Ophthalmologists Say They Show 'Discretion in Opioid Prescribing.' Who Said They Didn't?

By Chuck Dinerstein, MD, MBA — Oct 10, 2017
Ophthalmologists claim they use few opioids, especially compared to other physicians. No surprise there, since they don't treat conditions requiring those types of pain medicines. This "we are not to blame" mantra is gaining traction in medical journals. Apparently, no one wants to wear the scarlet "O."

The opioid epidemic impacts so much of our lives and now this tsunami has washed upon the shores of academic reporting and studies. While I have championed several articles that discuss the real life (observational) data on the prescribing habits of surgeons, physicians that deal with a great deal of pain, I have noticed a new effort by some physician specialties to report their prescribing practices in a ‘we are not to blame’ manner. Really? The latest of these can be found in JAMA Ophthalmology entitled Association Between Opioid Prescribing Patterns and Abuse in Ophthalmology.

The authors reviewed the Medicare Part D database of prescriptions for Medicare beneficiaries and found and concluded that ophthalmologists

•    Consistently, most ophthalmologists (88%-89%) wrote ten opioid prescriptions or fewer annually.

•    On average, ophthalmologists wrote seven opioid prescriptions per year … with a mean supply of 5 days. The six states with the highest volume of opioid prescriptions written annually per ophthalmologist were located in the southern United States.

•    In general, ophthalmologists show discretion in their opioid prescribing patterns.

If the rest of us could only emulate our more, shall we say, medically responsible colleagues? But wait, here is something else the authors point out.

Pain after cataract surgery is typically minimal, … Nonopioid pain relievers, such as acetaminophen and nonsteroidal anti-inflammatory drugs, frequently control postoperative discomfort. Although specific ophthalmic procedures may require stronger medications in the immediate postoperative period, this is certainly not the norm. … opioid prescribing makes up a minimal amount of overall prescriptions in ophthalmology…

Our more virtuous colleagues prescribe so few opioids because the diseases that they care for involve little pain that is easily managed with non-opioid drugs. In discussing their prescribing habits aren’t we comparing physicians who treat ‘painless’ conditions with those that treat significant musculoskeletal and visceral (that is pain coming from within the abdomen) pain?

While opioids are far down the list of medications prescribed by ophthalmologists, medication treating age-related macular degeneration (AMD) is commonly prescribed – as an analogy let us say that these medicines are their ‘opioids.’ AMD results in a partial or complete loss of vision in the central part of the eye, one form of AMD can be managed by specific medications. The issue of which treatment is most efficacious in treating AMD remains controversial; and the debate is confounded by a significant difference in cost between therapies (and some argue payments to physicians, another confounder). A trial comparing the two drugs was released with a five-year follow-up that can be found here. The study has its flaws, especially in the follow up since the study was meant to last only two years. But let me pull this quote from the report,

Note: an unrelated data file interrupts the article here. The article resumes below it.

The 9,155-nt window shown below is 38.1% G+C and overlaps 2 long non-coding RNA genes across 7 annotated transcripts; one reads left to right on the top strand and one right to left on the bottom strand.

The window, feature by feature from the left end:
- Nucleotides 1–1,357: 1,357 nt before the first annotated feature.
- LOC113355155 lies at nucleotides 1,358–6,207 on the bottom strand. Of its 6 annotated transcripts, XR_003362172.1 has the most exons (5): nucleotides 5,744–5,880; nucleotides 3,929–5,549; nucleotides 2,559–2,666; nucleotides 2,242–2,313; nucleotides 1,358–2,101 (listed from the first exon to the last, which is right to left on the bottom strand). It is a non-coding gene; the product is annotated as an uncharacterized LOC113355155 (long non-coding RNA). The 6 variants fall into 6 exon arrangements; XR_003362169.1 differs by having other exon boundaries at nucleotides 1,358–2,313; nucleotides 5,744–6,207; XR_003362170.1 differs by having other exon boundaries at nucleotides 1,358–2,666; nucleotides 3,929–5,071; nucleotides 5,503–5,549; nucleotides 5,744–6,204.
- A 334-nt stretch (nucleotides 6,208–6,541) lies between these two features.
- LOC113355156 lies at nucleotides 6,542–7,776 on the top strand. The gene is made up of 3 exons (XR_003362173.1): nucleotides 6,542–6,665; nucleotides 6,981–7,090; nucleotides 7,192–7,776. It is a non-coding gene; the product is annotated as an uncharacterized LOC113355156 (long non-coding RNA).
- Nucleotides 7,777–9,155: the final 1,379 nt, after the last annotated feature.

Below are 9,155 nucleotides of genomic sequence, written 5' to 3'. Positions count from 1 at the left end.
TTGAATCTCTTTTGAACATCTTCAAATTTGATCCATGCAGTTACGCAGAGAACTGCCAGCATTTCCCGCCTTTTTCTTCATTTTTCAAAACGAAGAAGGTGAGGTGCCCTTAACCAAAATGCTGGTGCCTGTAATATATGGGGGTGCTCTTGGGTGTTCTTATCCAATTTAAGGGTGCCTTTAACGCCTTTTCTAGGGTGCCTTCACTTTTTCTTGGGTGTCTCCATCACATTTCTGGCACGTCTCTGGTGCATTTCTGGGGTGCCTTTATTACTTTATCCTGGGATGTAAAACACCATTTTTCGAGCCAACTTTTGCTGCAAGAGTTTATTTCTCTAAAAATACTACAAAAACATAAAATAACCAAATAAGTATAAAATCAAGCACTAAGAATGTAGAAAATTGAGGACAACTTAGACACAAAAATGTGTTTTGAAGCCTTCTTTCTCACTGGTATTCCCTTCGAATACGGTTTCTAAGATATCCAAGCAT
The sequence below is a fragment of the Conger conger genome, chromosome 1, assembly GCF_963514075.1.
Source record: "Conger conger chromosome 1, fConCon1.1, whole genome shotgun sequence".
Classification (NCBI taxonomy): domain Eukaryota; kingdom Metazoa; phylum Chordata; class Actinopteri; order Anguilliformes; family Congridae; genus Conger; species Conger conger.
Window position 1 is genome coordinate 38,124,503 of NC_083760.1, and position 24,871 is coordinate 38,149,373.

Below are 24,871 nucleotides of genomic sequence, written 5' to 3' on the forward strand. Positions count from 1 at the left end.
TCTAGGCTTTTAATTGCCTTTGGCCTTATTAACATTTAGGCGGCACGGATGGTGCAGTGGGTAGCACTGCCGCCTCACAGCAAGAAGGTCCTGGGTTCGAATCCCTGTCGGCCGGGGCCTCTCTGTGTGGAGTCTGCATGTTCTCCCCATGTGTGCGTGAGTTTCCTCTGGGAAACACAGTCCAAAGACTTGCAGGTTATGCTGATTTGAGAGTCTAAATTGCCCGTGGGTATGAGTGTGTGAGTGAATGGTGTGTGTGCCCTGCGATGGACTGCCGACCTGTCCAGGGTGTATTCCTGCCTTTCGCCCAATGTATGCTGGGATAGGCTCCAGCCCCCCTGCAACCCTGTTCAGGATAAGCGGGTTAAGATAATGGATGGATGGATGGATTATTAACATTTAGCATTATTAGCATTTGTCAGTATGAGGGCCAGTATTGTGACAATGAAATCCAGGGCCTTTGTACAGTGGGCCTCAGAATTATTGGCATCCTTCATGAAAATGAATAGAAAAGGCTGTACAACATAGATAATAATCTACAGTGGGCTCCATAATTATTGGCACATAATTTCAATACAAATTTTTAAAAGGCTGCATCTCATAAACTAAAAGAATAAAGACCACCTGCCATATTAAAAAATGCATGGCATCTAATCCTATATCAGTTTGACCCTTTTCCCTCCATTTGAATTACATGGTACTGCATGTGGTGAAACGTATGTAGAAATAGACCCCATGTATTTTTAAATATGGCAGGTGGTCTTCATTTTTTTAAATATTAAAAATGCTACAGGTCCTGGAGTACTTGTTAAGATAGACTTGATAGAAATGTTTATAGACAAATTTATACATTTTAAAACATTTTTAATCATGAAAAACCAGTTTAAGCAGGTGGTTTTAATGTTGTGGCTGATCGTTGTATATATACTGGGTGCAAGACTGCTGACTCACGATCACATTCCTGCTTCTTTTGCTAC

Although few patients remained on their initially assigned drug and dosing regimen beyond the 2-year period of the clinical trial, our study does allow assessment as to whether or not the drugs and dosing regimens used during the first 2 years led to any detectable outcome differences at 5 years. At the end of 2 years of treatment in the clinical trial, …there was no statistically significant difference in mean visual acuity between eyes originally assigned to ranibizumab and eyes originally assigned to bevacizumab. ... There were no obvious differences in visual acuity outcomes at 5 years between patients who were treated monthly for 2 years versus those treated PRN for 2 years.

Translating - both drugs do equally well at two years, and it seems that they worked equally well at five years. Giving the medication monthly (on a schedule) was no better than prn – when necessary. [1] Physicians who prescribe opioids are re-evaluating their prescribing habits. Ophthalmologists might better serve their peers and our profession by addressing their prescribing practices for AMD in light of new evidence rather than point out their lack of opioid use. Why is it that the phrase, “Let he who is without sin, cast the first stone” keeps coming to mind?

[1] Statements about 5-year follow up are made more difficult because of patients lost to follow up and because patients frequently were switched to other drug regimens (unspecified) after the 2-year study. PRN injections are given as necessary and generally less frequent than scheduled doses.

Chuck Dinerstein, MD, MBA

Director of Medicine

Dr. Charles Dinerstein, M.D., MBA, FACS is Director of Medicine at the American Council on Science and Health. He has over 25 years of experience as a vascular surgeon.

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